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Damp Ingress - Solution Needed

Discussion in 'Building' started by Skavenger, 3 Jan 2018.

  1. Skavenger

    Skavenger

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    Hi;

    So I have built a block and timber workshop in my garden up against an existing single skin block wall (border of the garden - my wall). The problem I am having is I am still getting damp ingress in part of the wall and cannot really use the workshop until it remains dry as it will be used for electronics and 3D printing.

    After clearing away the back side of the wall and re-pointing and repairing some cracks it was still letting damp through so I thought the solution would be to render it on the outside.

    To waterproof the wall I applied a Scratch Coat of Sharp Sand, Cement and Water / Plasticiser on the back side of the wall a couple of weeks ago and have been keeping an eye on the wall but it is still getting damp in the same upper area. I intend to put the top coat on when the weather picks up.

    In the same location on the back side of the wall is a an extra course of blocks used to form a buttress. I did not render this thinking that the additional thickness of extra block would be sufficient but I am now thinking that water is seeping through the first and into the second course.

    If I render the buttress and then put on the second coat of render over the entire wall do you think that this will solve the problem.

    There is no way water is getting in anywhere else as far as I can see as the roof has now had the first stage of FiberGlass and a full facia board.

    This affected wall faces West which gets all of the prevailing weather.

    Some pics:

    As hot from inside showing the damp area back left, the top two rows of blocks were added by my to bring the height of the wall up to that on the R/H side. I used Medium Density blocks.
    The darker damp area appears to be in line with the buttress.

    [​IMG]

    The back of the wall showing the scratch coat and non rendered buttress:
    At the base of this wall when finishing off the rendering I will bevel out the bottom of the render to avoid water sitting on the bottom blocks that the wall appears to be sat on.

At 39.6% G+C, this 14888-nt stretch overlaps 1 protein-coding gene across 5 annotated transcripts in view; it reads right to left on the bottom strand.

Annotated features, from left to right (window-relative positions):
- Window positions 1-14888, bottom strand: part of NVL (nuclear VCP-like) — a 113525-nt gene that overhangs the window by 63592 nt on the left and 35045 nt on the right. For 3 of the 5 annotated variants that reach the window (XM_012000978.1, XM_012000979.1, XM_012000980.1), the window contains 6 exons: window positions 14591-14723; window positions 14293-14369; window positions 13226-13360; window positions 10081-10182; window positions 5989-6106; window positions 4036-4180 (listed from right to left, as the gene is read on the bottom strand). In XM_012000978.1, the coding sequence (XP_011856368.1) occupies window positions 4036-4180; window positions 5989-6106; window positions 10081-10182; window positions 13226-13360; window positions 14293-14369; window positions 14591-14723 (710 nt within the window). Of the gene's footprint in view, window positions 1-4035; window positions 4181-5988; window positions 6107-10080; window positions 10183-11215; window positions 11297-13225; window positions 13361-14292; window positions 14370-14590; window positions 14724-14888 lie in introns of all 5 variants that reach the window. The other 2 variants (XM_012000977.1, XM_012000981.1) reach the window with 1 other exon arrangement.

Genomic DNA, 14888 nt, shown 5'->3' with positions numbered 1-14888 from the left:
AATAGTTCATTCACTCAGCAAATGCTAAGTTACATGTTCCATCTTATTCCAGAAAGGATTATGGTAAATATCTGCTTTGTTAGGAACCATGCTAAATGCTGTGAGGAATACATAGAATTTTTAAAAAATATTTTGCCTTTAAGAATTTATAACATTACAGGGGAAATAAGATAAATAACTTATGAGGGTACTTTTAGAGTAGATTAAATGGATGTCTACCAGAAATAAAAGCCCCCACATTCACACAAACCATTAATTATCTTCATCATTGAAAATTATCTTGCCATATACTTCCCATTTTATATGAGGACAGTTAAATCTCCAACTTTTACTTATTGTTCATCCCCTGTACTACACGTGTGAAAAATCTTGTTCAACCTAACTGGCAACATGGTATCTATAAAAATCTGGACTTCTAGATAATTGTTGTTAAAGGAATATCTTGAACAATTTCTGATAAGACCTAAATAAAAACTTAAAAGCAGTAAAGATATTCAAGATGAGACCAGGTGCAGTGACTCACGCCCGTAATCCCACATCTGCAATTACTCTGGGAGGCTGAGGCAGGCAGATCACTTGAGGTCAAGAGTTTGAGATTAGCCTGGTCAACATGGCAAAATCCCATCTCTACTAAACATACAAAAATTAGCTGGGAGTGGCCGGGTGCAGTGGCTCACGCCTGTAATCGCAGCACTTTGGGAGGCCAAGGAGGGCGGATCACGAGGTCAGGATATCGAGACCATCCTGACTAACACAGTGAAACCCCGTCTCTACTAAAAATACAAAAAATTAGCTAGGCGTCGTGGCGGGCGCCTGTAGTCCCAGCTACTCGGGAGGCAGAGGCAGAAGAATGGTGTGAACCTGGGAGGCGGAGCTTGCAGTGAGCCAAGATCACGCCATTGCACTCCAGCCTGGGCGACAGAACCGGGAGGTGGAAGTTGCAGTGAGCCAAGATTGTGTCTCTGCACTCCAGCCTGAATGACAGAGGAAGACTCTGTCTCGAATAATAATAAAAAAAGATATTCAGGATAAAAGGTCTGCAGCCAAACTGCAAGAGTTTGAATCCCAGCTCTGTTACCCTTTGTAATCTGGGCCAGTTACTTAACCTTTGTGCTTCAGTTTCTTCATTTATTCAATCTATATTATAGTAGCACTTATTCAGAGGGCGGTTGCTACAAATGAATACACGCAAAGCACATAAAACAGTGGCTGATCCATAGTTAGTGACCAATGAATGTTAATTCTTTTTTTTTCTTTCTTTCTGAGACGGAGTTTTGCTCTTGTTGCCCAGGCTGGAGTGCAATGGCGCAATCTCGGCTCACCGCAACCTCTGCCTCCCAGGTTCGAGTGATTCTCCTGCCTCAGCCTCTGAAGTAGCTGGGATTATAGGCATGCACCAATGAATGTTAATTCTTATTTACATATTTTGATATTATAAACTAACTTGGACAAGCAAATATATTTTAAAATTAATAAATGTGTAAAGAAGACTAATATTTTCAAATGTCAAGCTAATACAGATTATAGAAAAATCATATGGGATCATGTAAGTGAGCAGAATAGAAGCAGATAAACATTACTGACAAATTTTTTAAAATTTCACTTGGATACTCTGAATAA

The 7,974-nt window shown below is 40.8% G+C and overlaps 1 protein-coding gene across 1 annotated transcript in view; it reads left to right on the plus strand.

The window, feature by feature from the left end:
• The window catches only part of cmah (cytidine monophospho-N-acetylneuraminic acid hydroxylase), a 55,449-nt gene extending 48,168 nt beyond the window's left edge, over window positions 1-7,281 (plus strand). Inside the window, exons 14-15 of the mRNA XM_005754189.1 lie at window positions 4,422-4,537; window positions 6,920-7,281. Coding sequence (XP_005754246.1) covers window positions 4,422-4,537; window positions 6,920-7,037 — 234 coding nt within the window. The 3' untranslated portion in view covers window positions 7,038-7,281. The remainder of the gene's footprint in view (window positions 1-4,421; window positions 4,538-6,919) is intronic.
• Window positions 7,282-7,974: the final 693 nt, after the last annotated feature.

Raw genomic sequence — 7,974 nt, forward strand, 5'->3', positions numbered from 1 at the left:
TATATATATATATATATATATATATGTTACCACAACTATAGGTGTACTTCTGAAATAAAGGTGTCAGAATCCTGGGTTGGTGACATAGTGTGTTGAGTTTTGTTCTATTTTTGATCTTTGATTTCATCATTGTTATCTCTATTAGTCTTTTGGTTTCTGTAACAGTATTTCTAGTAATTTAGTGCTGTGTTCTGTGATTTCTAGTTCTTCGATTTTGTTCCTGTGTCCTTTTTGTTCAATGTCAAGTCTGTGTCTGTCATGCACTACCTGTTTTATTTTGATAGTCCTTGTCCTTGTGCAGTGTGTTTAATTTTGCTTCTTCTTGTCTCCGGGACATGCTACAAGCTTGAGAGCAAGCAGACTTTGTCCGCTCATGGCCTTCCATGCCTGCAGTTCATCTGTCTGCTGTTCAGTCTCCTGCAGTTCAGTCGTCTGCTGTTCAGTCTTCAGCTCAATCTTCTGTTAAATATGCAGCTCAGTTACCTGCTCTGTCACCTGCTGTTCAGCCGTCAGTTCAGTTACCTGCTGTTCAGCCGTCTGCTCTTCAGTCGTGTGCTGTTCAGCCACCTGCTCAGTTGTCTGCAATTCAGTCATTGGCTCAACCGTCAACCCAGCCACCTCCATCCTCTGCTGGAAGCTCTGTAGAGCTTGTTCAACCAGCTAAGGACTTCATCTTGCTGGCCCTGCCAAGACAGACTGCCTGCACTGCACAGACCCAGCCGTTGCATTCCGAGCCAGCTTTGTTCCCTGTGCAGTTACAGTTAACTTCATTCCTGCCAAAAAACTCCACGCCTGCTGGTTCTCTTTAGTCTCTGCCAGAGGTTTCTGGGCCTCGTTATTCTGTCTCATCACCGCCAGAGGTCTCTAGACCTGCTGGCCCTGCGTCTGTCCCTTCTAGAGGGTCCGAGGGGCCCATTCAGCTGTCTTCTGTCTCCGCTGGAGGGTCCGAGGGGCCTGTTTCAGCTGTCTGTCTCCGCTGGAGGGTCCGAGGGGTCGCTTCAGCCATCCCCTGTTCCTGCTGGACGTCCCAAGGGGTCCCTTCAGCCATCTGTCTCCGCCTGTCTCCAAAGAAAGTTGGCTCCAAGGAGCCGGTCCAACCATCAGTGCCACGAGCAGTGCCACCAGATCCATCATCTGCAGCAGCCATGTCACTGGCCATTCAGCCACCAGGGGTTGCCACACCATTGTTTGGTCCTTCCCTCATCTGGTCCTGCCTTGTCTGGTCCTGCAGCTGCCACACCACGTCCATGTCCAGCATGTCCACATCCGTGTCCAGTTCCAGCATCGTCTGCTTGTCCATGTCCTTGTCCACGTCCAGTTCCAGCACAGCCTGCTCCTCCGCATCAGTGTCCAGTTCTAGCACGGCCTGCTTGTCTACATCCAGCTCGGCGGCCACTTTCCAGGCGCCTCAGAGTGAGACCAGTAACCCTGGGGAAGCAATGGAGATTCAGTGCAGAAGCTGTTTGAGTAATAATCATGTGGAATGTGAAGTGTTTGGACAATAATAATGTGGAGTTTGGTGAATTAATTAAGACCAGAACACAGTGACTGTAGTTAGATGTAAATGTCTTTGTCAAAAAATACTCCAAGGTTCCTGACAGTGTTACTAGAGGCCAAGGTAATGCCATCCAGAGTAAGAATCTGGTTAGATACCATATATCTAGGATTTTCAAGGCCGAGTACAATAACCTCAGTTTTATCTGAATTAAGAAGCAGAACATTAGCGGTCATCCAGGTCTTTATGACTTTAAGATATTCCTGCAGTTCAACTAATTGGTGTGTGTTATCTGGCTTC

[​IMG]

    Other areas of the wall remain nice and dry:

    [​IMG]
     
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  4. ^woody^

    ^woody^

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    Where's the roof drip?

    Looks like it coming off the roof
     
  5. Ian H

    Ian H

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    I think you would normall have an angled piece of plastic under the fibreglass that goes into the gutter, if you aren't having a gutter the fibreglass would have an angled piece under the top to stop water running off.
     
  6. Skavenger

    Skavenger

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    Sorry but the picture of the rear of the wall may be a bit confusing.
    The FiberGlass Roofer has not yet finished, he has put on the Edge and Drip Trims, laid one layer of Fiberglass and fiberglassed where the trims join. The run off is from the rear to the front so what you can see in the pic is the rear Edge Trim. The Drip trim is on the opposite side of the roof and will run into a gutter.

    What looks like a drip in the middle is dried fiberglass.

    In this existing wall there is probably no DPC at the bottom but I have run a DPC along the top of the wall between the Block and the Wall Plate.
    At the bottom where there is no DPC I will be laying some render angled out to deflect any water run off away from the base of the wall.

    I don't believe it is coming off of the roof, as explained at the start of this post the Roof Drip is on the opposite side of the roof (out of picture). The render appears to be dry.

    That's at the front on the opposite side of the roof.
     
  7. I think you need to pick up a cheap damp meter, and asses the levels in the wall to determine the highest areas; that'll give you a better indication of where it's coming from. You've rendered the outside, but might need to put a waterproofer in the top coat - Woody can advise better on that I suspect. As the wall was an original one, it wouldn't have had a DPC in the base to stop rising damp, and whilst the concrete blocks would be okay it can rise through the mortar joints, so you might need to look at injecting a silicone dpc in the lowest course. I haven't been able to look back on your earlier pictures, but did you put a fillet on the 3 rear edges of the roof to direct the water down towards the front, or at least on the sides.
     
  8. ^woody^

    ^woody^

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    And yet the damp blocks and white salts go right up to the roof!
     
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